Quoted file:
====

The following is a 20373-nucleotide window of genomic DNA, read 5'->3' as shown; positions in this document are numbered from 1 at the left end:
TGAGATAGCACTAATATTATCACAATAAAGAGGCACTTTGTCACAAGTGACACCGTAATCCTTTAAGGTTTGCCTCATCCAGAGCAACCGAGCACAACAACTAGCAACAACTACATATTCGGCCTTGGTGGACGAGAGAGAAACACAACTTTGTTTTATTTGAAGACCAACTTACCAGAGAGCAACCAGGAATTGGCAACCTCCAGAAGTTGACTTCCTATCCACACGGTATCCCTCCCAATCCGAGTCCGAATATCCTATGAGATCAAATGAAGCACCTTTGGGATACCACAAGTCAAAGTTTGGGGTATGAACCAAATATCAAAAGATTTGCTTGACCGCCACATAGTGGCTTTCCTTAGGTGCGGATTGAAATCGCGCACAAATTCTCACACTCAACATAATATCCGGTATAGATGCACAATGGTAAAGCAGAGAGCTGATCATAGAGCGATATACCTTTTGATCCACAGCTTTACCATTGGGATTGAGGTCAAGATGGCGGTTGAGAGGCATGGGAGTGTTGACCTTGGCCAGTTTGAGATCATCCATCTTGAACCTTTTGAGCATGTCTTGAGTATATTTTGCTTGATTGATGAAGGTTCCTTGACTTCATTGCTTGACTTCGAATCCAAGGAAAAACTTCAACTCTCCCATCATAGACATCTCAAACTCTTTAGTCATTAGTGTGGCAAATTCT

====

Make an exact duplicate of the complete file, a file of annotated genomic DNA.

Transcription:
The following is a 20373-nucleotide window of genomic DNA, read 5'->3' as shown; positions in this document are numbered from 1 at the left end:
TGAGATAGCACTAATATTATCACAATAAAGAGGCACTTTGTCACAAGTGACACCGTAATCCTTTAAGGTTTGCCTCATCCAGAGCAACCGAGCACAACAACTAGCAACAACTACATATTCGGCCTTGGTGGACGAGAGAGAAACACAACTTTGTTTTATTTGAAGACCAACTTACCAGAGAGCAACCAGGAATTGGCAACCTCCAGAAGTTGACTTCCTATCCACACGGTATCCCTCCCAATCCGAGTCCGAATATCCTATGAGATCAAATGAAGCACCTTTGGGATACCACAAGTCAAAGTTTGGGGTATGAACCAAATATCAAAAGATTTGCTTGACCGCCACATAGTGGCTTTCCTTAGGTGCGGATTGAAATCGCGCACAAATTCTCACACTCAACATAATATCCGGTATAGATGCACAATGGTAAAGCAGAGAGCTGATCATAGAGCGATATACCTTTTGATCCACAGCTTTACCATTGGGATTGAGGTCAAGATGGCGGTTGAGAGGCATGGGAGTGTTGACCTTGGCCAGTTTGAGATCATCCATCTTGAACCTTTTGAGCATGTCTTGAGTATATTTTGCTTGATTGATGAAGGTTCCTTGACTTCATTGCTTGACTTCGAATCCAAGGAAAAACTTCAACTCTCCCATCATAGACATCTCAAACTCTTTAGTCATTAGTGTGGCAAATTCT